Diabetes drug costs, different use by Medicaid or market enrollment

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New data shows that people enrolled in Medicaid with diabetes in Colorado have better access to new drugs and incur fewer associated costs compared to patients with Marketplace plans.

Among patients with diabetes residing in Colorado, drug use across multiple drug classes was higher and drug costs were significantly lower for adults enrolled in Medicaid than for those on subsidized Marketplace plans, according to findings from a cross-sectional study.

The findings, published in Open JAMA Network, also found that “Marketplace-covered patients had a similar percentage of months with an active prescription as Medicaid-covered patients,” the authors wrote.

In 2017, the estimated national cost of diabetes was $327 billion, and as the prevalence of diabetes has increased over the past decades, the prices of diabetes medications have also increased.

Although the rising cost of insulin has captured national attention in recent years, data shows that between 2014 and 2019, the list price of diabetes medications and supplies increased by 58%, “a rate almost double that of the increase in the overall price of drugs during this period”. “, said the researchers.

“Prices of non-insulin diabetes medications increased at a faster rate than prices of insulin products (76% vs. 50%) during this period,” they added, noting that coverage rules Insurance policies can also impact patient access to diabetes medications and supplies.

An estimated 1.9 million people with diabetes are enrolled in Medicaid and Marketplace insurance plans following the implementation of the Patient Protection and Affordable Care Act (ACA) in 2010.

To assess usage patterns and costs of prescription drugs to treat diabetes among low-income people with Medicaid and patients with Marketplace insurance, investigators assessed anonymized database information from all payers of Colorado (APCD) merged with state Medicaid and Marketplace income data. programs.

All of the people included were between the ages of 19 and 64 and had incomes between 75% and 200% of the federal poverty level. Medication utilization was measured through documentation of prescription medication refills, while medication costs were defined as total and out-of-pocket costs.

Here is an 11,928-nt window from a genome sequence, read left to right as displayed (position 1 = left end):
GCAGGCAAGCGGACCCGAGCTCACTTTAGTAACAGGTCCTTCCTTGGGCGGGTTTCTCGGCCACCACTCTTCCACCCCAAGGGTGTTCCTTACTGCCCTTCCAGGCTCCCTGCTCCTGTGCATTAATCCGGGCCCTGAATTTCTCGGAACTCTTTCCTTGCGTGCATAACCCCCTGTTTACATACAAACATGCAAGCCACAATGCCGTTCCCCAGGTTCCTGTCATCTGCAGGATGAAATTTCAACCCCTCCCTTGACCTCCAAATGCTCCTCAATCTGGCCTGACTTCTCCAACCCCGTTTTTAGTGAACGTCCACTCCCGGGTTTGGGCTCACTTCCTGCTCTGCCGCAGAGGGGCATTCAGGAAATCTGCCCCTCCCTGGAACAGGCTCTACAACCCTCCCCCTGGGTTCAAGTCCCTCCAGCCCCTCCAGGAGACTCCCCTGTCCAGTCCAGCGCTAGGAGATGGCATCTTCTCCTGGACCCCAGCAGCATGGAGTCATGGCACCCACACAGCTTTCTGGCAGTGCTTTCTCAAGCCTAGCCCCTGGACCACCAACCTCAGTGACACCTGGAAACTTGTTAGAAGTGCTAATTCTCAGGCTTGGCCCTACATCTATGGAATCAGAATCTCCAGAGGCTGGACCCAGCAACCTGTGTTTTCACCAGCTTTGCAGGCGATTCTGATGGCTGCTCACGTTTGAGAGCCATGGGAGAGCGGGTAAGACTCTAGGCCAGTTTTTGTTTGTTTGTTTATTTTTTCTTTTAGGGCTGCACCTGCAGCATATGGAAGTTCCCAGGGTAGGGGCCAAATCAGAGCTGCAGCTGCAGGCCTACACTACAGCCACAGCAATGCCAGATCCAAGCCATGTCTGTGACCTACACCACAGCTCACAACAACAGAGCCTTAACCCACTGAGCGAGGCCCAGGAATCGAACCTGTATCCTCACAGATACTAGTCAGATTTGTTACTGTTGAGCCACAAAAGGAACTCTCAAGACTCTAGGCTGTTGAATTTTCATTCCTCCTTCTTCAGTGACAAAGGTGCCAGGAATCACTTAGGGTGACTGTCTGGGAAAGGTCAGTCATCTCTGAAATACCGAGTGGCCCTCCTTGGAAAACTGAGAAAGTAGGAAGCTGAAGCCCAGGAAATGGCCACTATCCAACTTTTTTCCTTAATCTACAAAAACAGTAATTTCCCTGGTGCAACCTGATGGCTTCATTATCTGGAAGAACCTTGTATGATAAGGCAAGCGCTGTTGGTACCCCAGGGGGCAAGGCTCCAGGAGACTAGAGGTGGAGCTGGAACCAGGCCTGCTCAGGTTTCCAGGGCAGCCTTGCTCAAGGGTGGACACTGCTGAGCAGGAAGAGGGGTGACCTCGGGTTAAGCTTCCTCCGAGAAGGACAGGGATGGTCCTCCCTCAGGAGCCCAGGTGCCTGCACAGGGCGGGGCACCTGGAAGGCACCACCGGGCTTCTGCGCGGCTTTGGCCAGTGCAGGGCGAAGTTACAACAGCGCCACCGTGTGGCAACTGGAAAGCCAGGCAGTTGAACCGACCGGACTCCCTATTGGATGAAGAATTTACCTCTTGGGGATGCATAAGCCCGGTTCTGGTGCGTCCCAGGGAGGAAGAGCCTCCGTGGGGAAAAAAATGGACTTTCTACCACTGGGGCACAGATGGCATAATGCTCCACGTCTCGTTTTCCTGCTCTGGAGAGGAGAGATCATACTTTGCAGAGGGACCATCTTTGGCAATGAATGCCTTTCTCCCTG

Of those included in the study, 20,245 (88.8%) patients were eligible for Medicaid and 2,543 (11.2%) were eligible for Marketplace plans. Data was collected between 2014 and 2015. People eligible for Marketplace plans tended to be older, while Medicaid-eligible patients were more likely to be female.

The analyzes revealed:

  • Medicaid-eligible patients were significantly more likely than Marketplace-eligible patients to fill prescriptions for dipeptidyl peptidase 4 inhibitors (adjusted difference, -3.7%; 95% CI, -5.3 to -2, 1; PP
  • Overall rates of insulin use were similar in the 2 groups (adjusted difference, -2.3%; -5.1 to 0.5; P= .11).
  • Direct non-insulin drug costs were 84.4% to 95.2% lower and total costs were 9.4% to 54.2% lower in Medicaid than in Marketplace plans.
  • Direct insulin costs were 76.7% to 94.7% lower in Medicaid plans compared to Marketplace plans, while differences in total insulin costs were mixed.
  • The percentage of months of apparent active drug coverage was similar between the 2 groups for 4 of the 5 drug classes examined, with Marketplace-eligible patients having a greater percentage of months than Medicaid-eligible patients for sulfonylureas (adjusted difference, 5 .3%, 95% CI, 0.3%-10.4%; P= 0.04).

“Low out-of-pocket costs may reflect the better financial protection provided by Medicaid compared to subsidized private insurance (all market enrollees likely qualify for cost-sharing reductions under the ACA),” the statement issued. researchers’ hypothesis.

Despite some concerns raised by policymakers about the extent of Medicaid coverage relative to private insurance, the results of the current analysis showed that “this low-income, high-risk patient population for negative outcomes Health seemed to have better access to newer (and more expensive) medications in Medicaid than in Marketplace plans, and less of a financial burden to fill those prescriptions.

The Colorado APCD did not include substantial information on race and ethnicity, and as such, researchers were unable to assess whether patterns of care differed by subgroup. to another, which constitutes a limitation of the study. The data included was also from 2014 and 2015, which means it may not reflect current pricing or usage patterns. The information included was also representative of only one state.

Overall, the cost differences illustrated may have “important information for policy makers considering ACA or Medicaid policy changes that could impact adults with chronic conditions such as diabetes.” and quantify some of the current cost savings associated with Medicaid drug policies,” the authors concluded.

Reference

Khorrami P, Sinha MS, Bhanja A, Allen HL, Kesselheim AS and Sommers BD. Differences in diabetic prescription drug use and costs among patients with diabetes enrolled in the Colorado market and Medicaid plans, 2014-2015. JAMA Netw Open. Published online January 14, 2022. doi:10.1001/jamanetworkopen.2021.40371

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